Abuse Survivor Sues Pittsburgh Diocese, Bp. Zubik, Cdl. Wuerl

by Stephen Wynne  •  ChurchMilitant.com  •  August 29, 2018   

First suit since release of PA grand jury report filed

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PITTSBURGH (ChurchMilitant.com) - The first lawsuit against the diocese of Pittsburgh since the Aug. 14 release of the Pennsylvania grand jury report has been filed in the Allegheny County Court of Common Pleas.

Based on information contained in the report, on Tuesday, Pittsburgh attorney Alan Perer filed suit against the diocese of Pittsburgh, Bp. David Zubik and Cdl. Donald Wuerl, who headed the diocese from 1988–2006.

Perer is representing complainant James Saitta, who alleges that, from ages 12–17, he was sexually abused by John S. Hoehl, a former priest for the diocese of Pittsburgh.

Hoehl was ordained in 1964. By the early 1980s, he had amassed more than 20 complaints of sexual abuse, all of which were on file with the diocese, according to the grand jury report.

In 1986, he was placed on leave after a series of previously undisclosed sex abuse allegations surfaced. The diocese sent him to a treatment center where he admitted he had abused multiple Quigley high school students.

After completing his "therapy," Hoehl was reassigned by the diocese. He left the active priesthood in 1988 and was laicized in 2004.

Hoehl is not included as a defendant in the suit because the statute of limitations has run.

Saitta claims that Hoehl began sexually assaulting him in 1979, when he was sent to the priest for counseling. The alleged assaults occurred at Hoehl's cabin in Somerset, south of Pittsburgh, and at the priest's residence at Quigley Catholic High School, where he served as headmaster.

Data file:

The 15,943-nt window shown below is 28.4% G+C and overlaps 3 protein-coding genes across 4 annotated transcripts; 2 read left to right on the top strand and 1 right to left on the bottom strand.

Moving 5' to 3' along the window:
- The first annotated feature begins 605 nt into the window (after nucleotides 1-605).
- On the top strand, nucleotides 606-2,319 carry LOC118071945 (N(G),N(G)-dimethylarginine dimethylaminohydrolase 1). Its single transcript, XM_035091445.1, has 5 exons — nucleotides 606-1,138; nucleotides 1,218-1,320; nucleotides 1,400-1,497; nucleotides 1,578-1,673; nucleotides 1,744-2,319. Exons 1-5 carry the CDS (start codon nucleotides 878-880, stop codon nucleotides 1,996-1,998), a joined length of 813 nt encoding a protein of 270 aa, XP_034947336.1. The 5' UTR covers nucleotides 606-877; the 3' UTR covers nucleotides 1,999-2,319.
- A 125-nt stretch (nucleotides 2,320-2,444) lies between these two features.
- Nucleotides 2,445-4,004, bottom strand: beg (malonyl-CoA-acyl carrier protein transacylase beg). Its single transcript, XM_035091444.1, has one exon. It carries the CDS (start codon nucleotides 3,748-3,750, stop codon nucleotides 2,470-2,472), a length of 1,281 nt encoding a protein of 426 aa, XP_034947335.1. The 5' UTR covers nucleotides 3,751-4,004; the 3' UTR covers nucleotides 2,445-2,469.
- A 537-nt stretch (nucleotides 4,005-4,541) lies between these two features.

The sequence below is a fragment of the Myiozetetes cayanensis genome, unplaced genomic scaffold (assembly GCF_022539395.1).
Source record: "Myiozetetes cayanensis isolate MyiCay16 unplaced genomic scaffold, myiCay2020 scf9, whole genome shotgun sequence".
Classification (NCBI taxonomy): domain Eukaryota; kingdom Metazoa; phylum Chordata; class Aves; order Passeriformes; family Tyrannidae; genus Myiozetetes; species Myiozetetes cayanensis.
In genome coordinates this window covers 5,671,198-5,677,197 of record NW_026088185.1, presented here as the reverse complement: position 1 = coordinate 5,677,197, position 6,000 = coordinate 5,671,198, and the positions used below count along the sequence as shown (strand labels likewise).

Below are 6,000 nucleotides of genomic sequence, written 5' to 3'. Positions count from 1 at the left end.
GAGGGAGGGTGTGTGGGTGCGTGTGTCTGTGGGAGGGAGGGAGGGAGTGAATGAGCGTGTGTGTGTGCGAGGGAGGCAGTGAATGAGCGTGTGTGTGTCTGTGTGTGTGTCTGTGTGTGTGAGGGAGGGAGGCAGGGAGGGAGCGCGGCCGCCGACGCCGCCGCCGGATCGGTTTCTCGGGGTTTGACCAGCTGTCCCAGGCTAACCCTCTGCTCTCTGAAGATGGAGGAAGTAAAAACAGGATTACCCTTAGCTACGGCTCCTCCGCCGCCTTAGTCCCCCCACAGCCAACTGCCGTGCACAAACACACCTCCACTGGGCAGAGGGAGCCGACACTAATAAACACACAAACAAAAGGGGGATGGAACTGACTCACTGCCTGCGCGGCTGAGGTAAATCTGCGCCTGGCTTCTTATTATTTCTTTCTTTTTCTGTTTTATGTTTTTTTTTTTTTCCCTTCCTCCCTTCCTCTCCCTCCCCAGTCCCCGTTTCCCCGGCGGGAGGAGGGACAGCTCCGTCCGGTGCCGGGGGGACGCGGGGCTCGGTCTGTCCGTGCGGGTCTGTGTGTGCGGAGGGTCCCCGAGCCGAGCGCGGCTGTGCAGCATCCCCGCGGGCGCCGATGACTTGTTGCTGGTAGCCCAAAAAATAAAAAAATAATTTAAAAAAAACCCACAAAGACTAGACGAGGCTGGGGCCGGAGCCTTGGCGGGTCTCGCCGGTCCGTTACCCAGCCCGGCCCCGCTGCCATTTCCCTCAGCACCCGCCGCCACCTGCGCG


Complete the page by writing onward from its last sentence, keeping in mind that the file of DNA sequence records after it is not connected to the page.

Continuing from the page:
Fr. John S. Hoehl

"He has suffered tremendously from this over the years. He kept silent, not knowing that the church knew about [Hoehl] and not knowing that he was one of so many victims of this particular priest," Perer said. "It's repulsive, to tell you the truth."

Hoehl is not included as a defendant in the suit because the statute of limitations has run.

Currently, state law bars civil claims stemming from childhood abuse after a complainant turns 30 and criminal claims after age 50.

Perer has said he hopes Saitta's case advances to the Pennsylvania Supreme Court, as it could force the state to expand the statute of limitations for victims of clerical sex abuse:

Because of what was included in the grand jury report, we are seeking to expand the statute of limitations on claims against the diocese — not against the offending priest, only against the diocese — related to their concealment, their conspiracy of silence, so that victims such as my client, James Saitta, could never have discovered the cover-up, the widespread abuse by this priest until now. Because of the cover-up, because of the conspiracy, because these people couldn't know that they were among dozens of victims and that the church knew about it.

"It's not fair to allow them to say that the statute of limitations has expired when, in fact, they hid the information and they hid the evidence that you would need to bring the case within the statute of limitations," Perer added.

When asked to comment on the lawsuit, Pittsburgh diocesan spokesman Fr. Nicholas Vaskov replied, "We cannot comment on pending legal action."

A spokeswoman for the archdiocese of Washington, meanwhile, told the Pittsburgh Tribune-Review: "As reflected in the grand jury report, Jack Hoehl was removed from ministry with minors on May 4, 1986, before Bishop Wuerl arrived in Pittsburgh."

Check out Church Militant's #CatholicMeToo coverage here.

"After he arrived, Bishop Wuerl removed Hoehl from all ministry on November 29, 1988," she added. "Bishop Wuerl also successfully opposed Hoehl's 1989 petition to the Vatican for reinstatement to ministry, preventing him from returning to any ministry again."

According to the Pennsylvania grand jury report, as bishop of Pittsburgh, Wuerl covered up the crimes of multiple predator priests, even paying hush money to a member of a clerical child porn ring.

In spite of evidence to the contrary, both Wuerl and current Pittsburgh Bp. David Zubik continue to insist they're innocent of wrongdoing.


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